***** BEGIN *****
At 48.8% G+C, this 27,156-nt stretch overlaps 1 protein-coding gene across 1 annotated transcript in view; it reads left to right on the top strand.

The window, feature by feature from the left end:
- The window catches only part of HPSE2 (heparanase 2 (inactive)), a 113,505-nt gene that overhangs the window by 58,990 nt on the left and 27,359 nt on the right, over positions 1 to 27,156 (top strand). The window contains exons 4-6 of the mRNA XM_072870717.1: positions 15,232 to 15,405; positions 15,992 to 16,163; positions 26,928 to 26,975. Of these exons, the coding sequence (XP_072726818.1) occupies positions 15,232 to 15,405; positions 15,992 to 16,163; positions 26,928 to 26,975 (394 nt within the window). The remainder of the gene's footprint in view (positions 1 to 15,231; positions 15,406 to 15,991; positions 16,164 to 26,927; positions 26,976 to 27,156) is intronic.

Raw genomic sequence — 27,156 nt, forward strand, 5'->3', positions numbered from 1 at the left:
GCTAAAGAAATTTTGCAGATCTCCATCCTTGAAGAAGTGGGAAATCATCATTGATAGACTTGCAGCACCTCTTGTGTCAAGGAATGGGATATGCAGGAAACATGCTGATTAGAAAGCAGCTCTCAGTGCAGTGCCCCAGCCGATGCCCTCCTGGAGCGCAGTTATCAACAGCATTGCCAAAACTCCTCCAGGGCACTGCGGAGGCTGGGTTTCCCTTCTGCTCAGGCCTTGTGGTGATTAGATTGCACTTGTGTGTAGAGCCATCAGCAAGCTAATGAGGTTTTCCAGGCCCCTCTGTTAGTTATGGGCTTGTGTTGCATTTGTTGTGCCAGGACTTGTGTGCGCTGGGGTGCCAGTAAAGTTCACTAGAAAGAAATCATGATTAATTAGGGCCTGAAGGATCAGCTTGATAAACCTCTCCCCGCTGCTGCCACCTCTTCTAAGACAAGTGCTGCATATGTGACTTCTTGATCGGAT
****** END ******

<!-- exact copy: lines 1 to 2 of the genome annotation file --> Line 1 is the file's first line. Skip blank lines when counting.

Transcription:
At 48.8% G+C, this 27,156-nt stretch overlaps 1 protein-coding gene across 1 annotated transcript in view; it reads left to right on the top strand.

The window, feature by feature from the left end: